Lately, I have also taken up listening to an independent group that wrote an album called Teenage Hate, a compilation of over 20 songs that sound like they were recorded in a small room with a tape recorder. On a more personal note, listening to this album sometimes reminds me of a time when I composed my own songs on guitar and used a hand-held Panasonic tape recorder to put them on a cassette tape. When I did this, I often used what little amplifying equipment I had in arms reach, like a karaoke microphone that I taped to a tripod.
Although I partook in this kind of music making as a high school student and in my early college years, I hadn’t written anything since then. Making music is not just a career; it is part of one’s life. This is especially true for Sean, who from early on was sure that music would always be a part of his life.
Starting as a supporting instrumentalist then developing “the core of the Sean Bones project”
“I started playing music in grade school. My Dad taught me the piano, and then he taught me the guitar at 12. I played with my friends from high school band well into my 20s, and we all eventually relocated to New York City for different reasons. After that, we went our separate avenues, or looked for new musical projects.”
The New Bedford, Massachusetts native had been a supporting instrumentalist up until he made RINGS in 2009. Once it was time to look for a new musical avenue, Sean became interested in developing his own sound and pursuing his own musical projects.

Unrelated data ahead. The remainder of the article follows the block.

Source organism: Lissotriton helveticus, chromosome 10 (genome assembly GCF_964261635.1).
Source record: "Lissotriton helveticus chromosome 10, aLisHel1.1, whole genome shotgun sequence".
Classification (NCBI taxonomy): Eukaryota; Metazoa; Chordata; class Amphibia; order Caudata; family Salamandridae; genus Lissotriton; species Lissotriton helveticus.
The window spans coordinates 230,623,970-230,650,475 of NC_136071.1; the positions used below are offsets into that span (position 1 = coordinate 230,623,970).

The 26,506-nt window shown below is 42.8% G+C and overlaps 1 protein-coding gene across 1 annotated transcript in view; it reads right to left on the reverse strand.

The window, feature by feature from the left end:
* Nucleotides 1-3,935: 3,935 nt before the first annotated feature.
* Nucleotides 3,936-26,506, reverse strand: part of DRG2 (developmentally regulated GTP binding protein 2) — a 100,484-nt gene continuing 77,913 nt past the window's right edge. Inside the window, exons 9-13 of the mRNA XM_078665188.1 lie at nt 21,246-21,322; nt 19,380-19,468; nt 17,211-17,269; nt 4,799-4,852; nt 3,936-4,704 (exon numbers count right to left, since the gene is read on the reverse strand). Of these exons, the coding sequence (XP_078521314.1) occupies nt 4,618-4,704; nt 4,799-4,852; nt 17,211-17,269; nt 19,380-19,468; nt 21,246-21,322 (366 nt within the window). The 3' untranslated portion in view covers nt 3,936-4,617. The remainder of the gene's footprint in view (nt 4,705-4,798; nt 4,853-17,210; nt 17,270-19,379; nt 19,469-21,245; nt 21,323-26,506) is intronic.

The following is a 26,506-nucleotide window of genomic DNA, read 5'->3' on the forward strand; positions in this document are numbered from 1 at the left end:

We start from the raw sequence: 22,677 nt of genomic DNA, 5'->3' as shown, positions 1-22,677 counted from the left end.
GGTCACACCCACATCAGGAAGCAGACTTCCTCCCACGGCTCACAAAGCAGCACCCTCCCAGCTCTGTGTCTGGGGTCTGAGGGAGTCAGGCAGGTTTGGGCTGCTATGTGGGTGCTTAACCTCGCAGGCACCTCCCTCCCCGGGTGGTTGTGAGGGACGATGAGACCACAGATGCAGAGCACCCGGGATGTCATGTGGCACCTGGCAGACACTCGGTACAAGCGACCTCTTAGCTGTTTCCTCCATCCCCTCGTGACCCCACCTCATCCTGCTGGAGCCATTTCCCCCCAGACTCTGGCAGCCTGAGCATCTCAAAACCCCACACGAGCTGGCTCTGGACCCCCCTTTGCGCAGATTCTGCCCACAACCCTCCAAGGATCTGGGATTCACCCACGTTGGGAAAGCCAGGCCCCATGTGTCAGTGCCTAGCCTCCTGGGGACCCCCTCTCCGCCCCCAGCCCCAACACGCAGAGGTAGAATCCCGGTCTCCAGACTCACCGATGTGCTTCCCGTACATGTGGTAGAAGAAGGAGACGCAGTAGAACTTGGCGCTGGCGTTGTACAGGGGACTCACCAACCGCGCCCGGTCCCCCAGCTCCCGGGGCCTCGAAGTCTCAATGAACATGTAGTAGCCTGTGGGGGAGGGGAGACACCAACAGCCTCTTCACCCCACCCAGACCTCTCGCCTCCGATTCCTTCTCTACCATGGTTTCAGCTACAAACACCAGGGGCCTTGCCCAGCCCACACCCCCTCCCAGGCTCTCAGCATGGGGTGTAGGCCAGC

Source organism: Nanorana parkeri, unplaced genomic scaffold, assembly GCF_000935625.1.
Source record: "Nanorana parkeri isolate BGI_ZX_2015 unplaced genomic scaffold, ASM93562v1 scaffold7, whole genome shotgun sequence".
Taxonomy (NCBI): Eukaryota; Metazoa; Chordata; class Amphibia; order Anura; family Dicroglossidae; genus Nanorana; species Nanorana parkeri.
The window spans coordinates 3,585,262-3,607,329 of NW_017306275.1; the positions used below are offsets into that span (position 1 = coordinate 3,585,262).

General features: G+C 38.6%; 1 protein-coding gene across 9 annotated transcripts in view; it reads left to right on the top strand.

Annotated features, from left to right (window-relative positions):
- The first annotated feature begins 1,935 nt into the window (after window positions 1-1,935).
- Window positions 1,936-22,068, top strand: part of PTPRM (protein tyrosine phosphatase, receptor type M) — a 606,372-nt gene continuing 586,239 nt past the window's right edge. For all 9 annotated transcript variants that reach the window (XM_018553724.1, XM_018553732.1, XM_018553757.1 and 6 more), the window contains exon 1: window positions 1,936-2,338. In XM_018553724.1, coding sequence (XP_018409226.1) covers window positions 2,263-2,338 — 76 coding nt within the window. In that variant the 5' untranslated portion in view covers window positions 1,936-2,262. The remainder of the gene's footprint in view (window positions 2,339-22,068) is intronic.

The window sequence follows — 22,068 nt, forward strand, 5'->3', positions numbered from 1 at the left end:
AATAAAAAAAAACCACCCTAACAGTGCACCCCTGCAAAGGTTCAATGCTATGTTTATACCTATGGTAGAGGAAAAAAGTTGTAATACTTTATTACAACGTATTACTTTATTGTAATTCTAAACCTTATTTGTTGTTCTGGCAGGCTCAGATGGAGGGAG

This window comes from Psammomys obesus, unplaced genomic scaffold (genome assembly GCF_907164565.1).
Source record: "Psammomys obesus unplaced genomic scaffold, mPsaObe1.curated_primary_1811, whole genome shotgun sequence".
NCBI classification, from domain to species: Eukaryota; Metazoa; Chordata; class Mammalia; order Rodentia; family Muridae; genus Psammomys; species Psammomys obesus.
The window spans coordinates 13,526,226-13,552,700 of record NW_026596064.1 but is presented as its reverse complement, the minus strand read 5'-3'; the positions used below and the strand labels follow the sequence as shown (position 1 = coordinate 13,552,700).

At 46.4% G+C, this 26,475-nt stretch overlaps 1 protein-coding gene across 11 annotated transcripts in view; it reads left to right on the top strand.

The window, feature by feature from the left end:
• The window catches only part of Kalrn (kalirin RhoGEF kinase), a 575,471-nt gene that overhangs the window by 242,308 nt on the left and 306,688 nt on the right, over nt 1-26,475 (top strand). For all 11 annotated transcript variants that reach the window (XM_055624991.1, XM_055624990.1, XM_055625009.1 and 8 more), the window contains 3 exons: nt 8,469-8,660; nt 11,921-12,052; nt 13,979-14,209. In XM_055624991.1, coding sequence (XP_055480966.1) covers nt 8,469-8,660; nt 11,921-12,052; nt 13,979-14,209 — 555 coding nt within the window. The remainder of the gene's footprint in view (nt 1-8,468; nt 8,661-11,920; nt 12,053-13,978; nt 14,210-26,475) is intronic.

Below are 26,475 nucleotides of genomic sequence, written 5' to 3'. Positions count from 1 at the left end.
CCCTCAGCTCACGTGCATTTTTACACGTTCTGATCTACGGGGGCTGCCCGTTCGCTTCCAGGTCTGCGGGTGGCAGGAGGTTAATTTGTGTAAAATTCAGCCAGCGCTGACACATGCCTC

“The Sean Bones project allowed me to pursue a style of music that wasn’t being replicated a million times,” he explained, “and that was the reggae style from the 60s and 70s.”
Very well, Sean admits that reggae music is definitely a part of the popular music landscape, and “it shows up everywhere,” from the Beatles’ music, to songs by Sean Paul. However; several fans of popular reggae music might forget that this genre includes a wider range of artists beyond the Bob Marley phenomena. Reggae and its relatives like dancehall, rock steady and more always leave room for experimentation; and Sean Bones might have found that as he embarked on an exploration for his own sound.
Wherever his curiosities take him musically, Sean is bound to gain attention from people in the arts and entertainment world. He has already made an appearance on an episode of HBO’s Girls acting in a fictional band named Questionable Goods alongside actor, Chris Abbott. In addition, NME.com recently put up the video for “Here Now” on their site.
As for New York City audiences, they can expect to see Bones perform with his band at The Glasslands Gallery in Brooklyn this August 29th. Tickets are currently on sale here. In the meantime, you can also view the latest video for Sean Bones’s single, also from Buzzards Boy “Hit Me Up” on Nowness.com.